$ V3: int  1910 1910 1910 1910 1910 1910 1910 1910 1910 1910 ...
 $ V4: chr  "Mary" "Margaret" "Helen" "Alice" ...
 $ V5: int  27 22 13 10 9 8 8 8 7 7 ...

Since the file has no header row, we set header=TRUE in the read.csv() function. Also, I usually set stringsAsFactors = FALSE so that character values are imported as characters and not factors. In this case, it might make sense to convert State and Gender columns to factors; we can do that later, when needed.

The table structure looks good: 26.6K rows and 5 columns. The columns do not come with names, hence the generic V1 to V5. And the data types look good: characters and integers.

Step 4: Combine the data

Now that we know how to import one file, we want to essentially loop through each filename, import the file and stack it together into a larger data set. This can be done with a for() loop, as with many languages. But explicit loops usually don’t perform well in R, so we can use the lapply() function instead.

lapply() is part of the apply family of functions, which do different kinds of looping. lapply() specifically runs a function over a vector; in this case, we want to run the read.csv() through a vector of file names. It stores the result of each read.csv() into an R list, which we can then rbind() together into one data frame with the do.call() function.

# run read.csv on all values of file_names
files = lapply(file_names, read.csv, header=F, stringsAsFactors = F)
files = do.call(rbind,files)

To test this out, you can replace file_names with c("WY.TXT","NM.TXT"). This will run read.csv on the WY.TXT file, then run it for the NM.TXT file, and both data frames will be stored in a list. Here is the structure of that list:

# run only on WY.TXT and NM.TXT
str(files)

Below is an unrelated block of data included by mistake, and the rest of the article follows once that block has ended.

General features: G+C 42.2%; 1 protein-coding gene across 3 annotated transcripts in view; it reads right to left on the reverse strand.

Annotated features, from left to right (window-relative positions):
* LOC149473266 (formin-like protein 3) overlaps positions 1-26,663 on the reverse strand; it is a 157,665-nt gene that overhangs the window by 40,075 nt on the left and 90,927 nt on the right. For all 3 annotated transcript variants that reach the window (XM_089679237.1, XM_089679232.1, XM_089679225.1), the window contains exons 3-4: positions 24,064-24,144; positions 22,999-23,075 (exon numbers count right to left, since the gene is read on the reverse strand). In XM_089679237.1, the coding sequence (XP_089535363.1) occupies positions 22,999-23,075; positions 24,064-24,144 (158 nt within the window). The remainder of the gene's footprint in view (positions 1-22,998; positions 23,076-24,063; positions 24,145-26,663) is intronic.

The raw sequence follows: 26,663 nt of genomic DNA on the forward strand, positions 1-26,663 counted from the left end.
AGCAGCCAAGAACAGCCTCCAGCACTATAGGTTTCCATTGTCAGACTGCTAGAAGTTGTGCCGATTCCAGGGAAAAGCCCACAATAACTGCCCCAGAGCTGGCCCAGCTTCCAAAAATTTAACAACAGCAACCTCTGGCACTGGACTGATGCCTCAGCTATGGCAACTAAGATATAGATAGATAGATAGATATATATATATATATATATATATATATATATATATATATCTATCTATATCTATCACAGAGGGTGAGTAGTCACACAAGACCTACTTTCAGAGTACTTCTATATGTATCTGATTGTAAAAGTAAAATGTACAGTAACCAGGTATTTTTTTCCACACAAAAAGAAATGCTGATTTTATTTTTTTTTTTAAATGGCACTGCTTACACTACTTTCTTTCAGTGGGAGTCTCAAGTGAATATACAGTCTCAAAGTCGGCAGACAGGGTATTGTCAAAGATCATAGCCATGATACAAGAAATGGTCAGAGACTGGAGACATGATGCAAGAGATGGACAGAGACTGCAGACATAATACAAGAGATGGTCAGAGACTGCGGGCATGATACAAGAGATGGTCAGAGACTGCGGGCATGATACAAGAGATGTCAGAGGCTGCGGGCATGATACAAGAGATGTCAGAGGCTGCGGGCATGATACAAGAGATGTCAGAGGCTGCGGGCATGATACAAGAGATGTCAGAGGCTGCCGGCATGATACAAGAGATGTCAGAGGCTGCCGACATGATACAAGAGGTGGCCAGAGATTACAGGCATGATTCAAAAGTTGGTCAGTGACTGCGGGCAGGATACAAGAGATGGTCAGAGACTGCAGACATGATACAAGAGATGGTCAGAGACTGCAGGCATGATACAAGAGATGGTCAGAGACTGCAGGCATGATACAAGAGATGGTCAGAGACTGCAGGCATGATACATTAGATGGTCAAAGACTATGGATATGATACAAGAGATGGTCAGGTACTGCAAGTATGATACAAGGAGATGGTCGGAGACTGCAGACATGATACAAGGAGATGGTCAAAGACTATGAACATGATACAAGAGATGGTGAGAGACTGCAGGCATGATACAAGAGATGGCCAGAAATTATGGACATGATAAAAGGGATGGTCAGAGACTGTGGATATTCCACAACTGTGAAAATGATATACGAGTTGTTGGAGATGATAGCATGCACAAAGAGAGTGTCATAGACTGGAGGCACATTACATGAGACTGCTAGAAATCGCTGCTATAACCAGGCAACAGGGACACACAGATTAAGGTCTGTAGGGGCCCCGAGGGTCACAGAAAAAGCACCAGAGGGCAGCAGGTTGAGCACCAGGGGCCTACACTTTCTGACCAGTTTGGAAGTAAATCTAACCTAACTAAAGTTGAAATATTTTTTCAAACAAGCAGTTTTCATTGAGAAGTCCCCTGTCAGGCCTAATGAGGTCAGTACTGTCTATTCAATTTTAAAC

List of 2
 $ :'data.frame':	26600 obs. of  5 variables:
  ..$ V1: chr [1:26600] "WY" "WY" "WY" "WY" ...
  ..$ V2: chr [1:26600] "F" "F" "F" "F" ...
  ..$ V3: int [1:26600] 1910 1910 1910 1910 1910 1910 1910 1910 1910 1910 ...
  ..$ V4: chr [1:26600] "Mary" "Margaret" "Helen" "Alice" ...
  ..$ V5: int [1:26600] 27 22 13 10 9 8 8 8 7 7 ...
 $ :'data.frame':	70712 obs. of  5 variables:
  ..$ V1: chr [1:70712] "NM" "NM" "NM" "NM" ...
  ..$ V2: chr [1:70712] "F" "F" "F" "F" ...
  ..$ V3: int [1:70712] 1910 1910 1910 1910 1910 1910 1910 1910 1910 1910 ...
  ..$ V4: chr [1:70712] "Mary" "Maria" "Margaret" "Josephine" ...
  ..$ V5: int [1:70712] 98 40 38 35 26 26 20 19 18 16 ...

A list is an arbitrary collection of objects. In this case, the list is holding two data frames, and above you see the structure of the list and the component data frames. You can then run the do.call() function above to combine those two data frames into one.

Lastly, we want to replace the generic column names (V1 to V5) with more intuitive names. We can do that with the names() function. We do that below and then print the structure of the large data frame we created (this time I ran it for all file_names, not just the two states):

Step 5: Set column names

# set column names
names(files) = c("state", "gender", "year", "name", "count")
str(files)
'data.frame':	5552452 obs. of  5 variables:
 $ state : chr  "AK" "AK" "AK" "AK" ...
 $ gender: chr  "F" "F" "F" "F" ...
 $ year  : int  1910 1910 1910 1910 1910 1910 1910 1910 1911 1911 ...
 $ name  : chr  "Mary" "Annie" "Anna" "Margaret" ...
 $ count : int  14 12 10 8 7 6 6 5 12 7 ...

Our big data set, which combines all state files, has more than 5.5M rows and five columns with the names we provided.

Conclusion

With just a few lines of code and a matter of seconds to execute, we have combined multiple delimited files stored in the same directory, into one big file that is ready for analysis. For the next blog posts, we will see some name trends to visualize what is the future of John in this country.